• Lemann, Nicholas. Redemption: The Last Battle of the Civil War. New York: Farrar, Straus and Giroux, 2006.
    • Masur, Kate. An Example for All the Land: Emancipation and the Struggle over Equality in Washington, D.C. Chapel Hill: University of North Carolina Press, 2010.
    • Nelson, Megan Kate. Ruin Nation: Destruction and the American Civil War. Athens: University of Georgia Press, 2012.
    • Parsons, Elaine Frantz. Ku-Klux: The Birth of the Klan During Reconstruction. Chapel Hill: University of North Carolina Press, 2015.
    • Richardson, Heather Cox. The Death of Reconstruction: Race, Labor, and Politics in the Post–Civil War North, 1865–1901.Cambridge, MA: Harvard University Press, 2001.
    • ———. West from Appomattox: The Reconstruction of America After the Civil War. New Haven, CT: Yale University Press, 2008.
    • Rosen, Hannah. Terror in the Heart of Freedom: Citizenship, Sexual Violence, and the Meaning of Race in the Postemancipation South. Chapel Hill: University of North Carolina Press, 2009.
    • Saville, Julie. The Work of Reconstruction: From Slave to Wage Laborer in South Carolina 1860–1870. New York: Cambridge University Press, 1994.
    • Silber, Nina. The Romance of Reunion: Northerners and the South, 1865–1900. Chapel Hill: University of North Carolina Press, 1997.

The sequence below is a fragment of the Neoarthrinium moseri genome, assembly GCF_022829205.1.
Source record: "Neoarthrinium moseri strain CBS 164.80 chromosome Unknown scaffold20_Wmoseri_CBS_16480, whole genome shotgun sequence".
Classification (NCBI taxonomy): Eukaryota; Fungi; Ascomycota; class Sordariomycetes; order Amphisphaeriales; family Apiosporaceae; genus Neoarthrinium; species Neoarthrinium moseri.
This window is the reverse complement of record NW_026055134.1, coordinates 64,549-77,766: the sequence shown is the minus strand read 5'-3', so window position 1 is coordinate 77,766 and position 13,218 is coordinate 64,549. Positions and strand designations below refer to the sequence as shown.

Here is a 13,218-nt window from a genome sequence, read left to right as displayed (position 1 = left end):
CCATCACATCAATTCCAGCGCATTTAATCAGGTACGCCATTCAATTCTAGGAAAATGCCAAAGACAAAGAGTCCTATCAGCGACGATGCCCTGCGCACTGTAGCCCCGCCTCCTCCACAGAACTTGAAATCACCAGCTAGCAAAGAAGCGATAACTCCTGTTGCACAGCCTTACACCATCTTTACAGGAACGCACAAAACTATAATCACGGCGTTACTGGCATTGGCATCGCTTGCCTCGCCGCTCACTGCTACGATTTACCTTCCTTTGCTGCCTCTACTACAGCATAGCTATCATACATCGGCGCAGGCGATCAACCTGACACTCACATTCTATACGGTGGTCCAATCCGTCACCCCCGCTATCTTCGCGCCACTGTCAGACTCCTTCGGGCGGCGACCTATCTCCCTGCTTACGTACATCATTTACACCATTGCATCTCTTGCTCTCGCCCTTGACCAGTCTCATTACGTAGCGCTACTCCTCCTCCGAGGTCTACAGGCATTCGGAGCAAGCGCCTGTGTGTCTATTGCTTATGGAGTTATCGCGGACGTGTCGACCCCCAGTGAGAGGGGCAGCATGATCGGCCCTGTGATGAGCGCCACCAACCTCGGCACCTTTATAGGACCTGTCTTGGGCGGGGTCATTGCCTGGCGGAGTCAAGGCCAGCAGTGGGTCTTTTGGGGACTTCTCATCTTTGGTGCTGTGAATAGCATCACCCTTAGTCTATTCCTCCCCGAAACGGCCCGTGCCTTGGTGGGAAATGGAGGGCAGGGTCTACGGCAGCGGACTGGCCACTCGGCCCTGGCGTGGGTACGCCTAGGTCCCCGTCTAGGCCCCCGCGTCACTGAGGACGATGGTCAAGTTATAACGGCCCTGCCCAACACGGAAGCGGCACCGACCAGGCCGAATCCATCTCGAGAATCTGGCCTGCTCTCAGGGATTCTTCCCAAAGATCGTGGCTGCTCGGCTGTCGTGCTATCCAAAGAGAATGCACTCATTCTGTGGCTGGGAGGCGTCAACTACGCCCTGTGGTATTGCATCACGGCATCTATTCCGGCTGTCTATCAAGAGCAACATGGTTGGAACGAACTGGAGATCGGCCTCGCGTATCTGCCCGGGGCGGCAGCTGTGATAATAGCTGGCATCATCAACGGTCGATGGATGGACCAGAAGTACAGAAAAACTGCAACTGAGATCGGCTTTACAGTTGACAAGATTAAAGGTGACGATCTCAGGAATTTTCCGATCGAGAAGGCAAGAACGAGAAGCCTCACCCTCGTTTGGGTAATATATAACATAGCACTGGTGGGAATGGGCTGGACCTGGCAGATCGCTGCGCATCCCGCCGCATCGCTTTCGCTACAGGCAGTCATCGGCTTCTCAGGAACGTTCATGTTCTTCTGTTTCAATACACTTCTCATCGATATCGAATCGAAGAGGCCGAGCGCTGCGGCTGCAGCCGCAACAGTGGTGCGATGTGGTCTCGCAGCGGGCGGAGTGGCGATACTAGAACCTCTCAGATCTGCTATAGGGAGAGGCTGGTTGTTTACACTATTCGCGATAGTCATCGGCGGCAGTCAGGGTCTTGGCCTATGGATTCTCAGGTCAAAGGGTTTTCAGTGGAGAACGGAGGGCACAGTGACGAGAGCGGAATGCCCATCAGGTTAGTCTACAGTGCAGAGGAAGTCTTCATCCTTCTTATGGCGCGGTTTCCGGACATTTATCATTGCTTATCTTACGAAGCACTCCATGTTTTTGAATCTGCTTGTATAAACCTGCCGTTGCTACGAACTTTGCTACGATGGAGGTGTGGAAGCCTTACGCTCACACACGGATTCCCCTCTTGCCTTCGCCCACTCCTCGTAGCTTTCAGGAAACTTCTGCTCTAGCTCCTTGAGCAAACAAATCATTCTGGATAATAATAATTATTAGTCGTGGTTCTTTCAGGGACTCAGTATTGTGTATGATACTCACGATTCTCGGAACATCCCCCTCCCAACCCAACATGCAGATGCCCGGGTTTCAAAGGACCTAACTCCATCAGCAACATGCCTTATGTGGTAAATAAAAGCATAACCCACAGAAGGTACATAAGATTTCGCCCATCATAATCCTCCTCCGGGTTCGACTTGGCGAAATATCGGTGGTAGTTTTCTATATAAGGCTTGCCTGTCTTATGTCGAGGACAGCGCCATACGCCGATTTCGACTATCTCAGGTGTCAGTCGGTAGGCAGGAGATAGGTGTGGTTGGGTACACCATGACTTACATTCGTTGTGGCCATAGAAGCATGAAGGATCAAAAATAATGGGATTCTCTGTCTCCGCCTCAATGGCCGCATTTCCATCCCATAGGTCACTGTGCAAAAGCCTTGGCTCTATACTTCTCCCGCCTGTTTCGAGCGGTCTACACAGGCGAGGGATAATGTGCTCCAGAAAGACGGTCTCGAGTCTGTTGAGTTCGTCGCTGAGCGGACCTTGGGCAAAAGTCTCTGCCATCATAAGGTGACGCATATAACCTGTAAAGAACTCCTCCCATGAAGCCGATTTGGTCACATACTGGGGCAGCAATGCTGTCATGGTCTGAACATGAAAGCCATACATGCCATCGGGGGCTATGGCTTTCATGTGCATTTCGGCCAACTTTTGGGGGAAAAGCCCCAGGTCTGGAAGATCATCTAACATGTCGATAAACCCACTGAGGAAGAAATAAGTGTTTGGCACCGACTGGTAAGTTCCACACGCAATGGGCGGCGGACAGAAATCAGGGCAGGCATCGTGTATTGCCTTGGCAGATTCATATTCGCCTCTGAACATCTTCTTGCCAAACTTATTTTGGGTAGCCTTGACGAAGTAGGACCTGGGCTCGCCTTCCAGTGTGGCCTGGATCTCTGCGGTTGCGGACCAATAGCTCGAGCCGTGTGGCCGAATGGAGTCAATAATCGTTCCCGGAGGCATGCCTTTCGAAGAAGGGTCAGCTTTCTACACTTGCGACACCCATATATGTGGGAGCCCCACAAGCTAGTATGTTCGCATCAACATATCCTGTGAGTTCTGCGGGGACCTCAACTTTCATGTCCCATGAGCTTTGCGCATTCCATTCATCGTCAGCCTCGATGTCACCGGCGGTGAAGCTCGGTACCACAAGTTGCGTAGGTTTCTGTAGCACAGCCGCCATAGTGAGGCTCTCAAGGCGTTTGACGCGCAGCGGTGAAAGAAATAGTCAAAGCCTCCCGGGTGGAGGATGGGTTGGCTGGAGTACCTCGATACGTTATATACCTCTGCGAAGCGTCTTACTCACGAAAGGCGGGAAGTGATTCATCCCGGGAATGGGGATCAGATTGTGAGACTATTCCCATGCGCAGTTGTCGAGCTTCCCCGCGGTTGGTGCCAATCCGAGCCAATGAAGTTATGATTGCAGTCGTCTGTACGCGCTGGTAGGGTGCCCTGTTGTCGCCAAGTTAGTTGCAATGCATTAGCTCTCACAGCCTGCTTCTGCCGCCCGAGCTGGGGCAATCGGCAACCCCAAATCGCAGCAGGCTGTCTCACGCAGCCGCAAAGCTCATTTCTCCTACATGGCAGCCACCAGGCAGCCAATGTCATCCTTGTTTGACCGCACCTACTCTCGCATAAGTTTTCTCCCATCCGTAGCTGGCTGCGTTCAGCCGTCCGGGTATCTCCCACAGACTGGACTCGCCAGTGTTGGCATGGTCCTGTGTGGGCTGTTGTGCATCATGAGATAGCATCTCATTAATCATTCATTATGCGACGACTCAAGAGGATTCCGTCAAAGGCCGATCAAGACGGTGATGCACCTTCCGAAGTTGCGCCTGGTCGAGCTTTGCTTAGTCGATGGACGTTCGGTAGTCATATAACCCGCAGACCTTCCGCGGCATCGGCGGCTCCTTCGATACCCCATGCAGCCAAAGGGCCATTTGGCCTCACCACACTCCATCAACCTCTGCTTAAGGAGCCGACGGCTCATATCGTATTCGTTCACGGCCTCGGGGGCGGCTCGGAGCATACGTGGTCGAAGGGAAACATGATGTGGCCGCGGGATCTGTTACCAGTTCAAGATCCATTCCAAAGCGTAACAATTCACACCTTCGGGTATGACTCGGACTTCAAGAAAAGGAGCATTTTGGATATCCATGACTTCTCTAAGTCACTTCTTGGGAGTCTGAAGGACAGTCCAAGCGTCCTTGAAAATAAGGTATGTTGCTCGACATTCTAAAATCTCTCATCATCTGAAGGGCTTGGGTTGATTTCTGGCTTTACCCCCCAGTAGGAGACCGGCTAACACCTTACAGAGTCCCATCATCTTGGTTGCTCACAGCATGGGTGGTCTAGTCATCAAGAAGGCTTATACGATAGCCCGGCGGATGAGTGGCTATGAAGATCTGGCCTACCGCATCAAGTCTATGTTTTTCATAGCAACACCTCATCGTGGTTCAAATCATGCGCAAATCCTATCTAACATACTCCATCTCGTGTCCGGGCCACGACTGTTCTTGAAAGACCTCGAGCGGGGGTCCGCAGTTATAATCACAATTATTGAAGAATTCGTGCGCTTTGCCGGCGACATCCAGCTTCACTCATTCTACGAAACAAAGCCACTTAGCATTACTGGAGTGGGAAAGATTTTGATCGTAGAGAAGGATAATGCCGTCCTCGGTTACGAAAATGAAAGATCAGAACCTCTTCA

• Wilson, Charles Reagan. Baptized in Blood: The Religion of the Lost Cause, 1865–1920. Athens: University of Georgia Press, 2009.

    Notes

    1. Sidney Andrews, The South Since the War: As Shown by Fourteen Weeks of Travel and Observation in Georgia and the Carolinas (Cambridge, MA: Welch, Bigelow, 1866), 31.
    2. Eric Foner, Reconstruction: America’s Unfinished Revolution, 1863–1877 (New York: HarperCollins, 1988), xxv.
    3. Statutes at Large, Treaties, and Proclamations of the United States of America, vol. 13 (Boston: Little, Brown, 1866), 737–739. http://www.freedmen.umd.edu/procamn.htm.
    4. The House Joint Resolution proposing the 13th amendment to the Constitution, January 31, 1865; Enrolled Acts and Resolutions of Congress, 1789-1999; General Records of the United States Government; Record Group 11; National Archives. https://www.ourdocuments.gov/doc.php?flash=false&doc=40&page=transcript.
    5. Andrew Johnson, “Proclamation 179—Granting Full Pardon and Amnesty for the Offense of Treason Against the United States During the Late Civil War,” December 25, 1868. Gerhard Peters and John T. Woolley, The American Presidency Project. http://www.presidency.ucsb.edu/ws/?pid=72360.
    6. Edward McPherson, The Political History of the United States of America During the Period of Reconstruction. . . . (Washington, D.C.: Philp and Solomons, 1871), 80–82.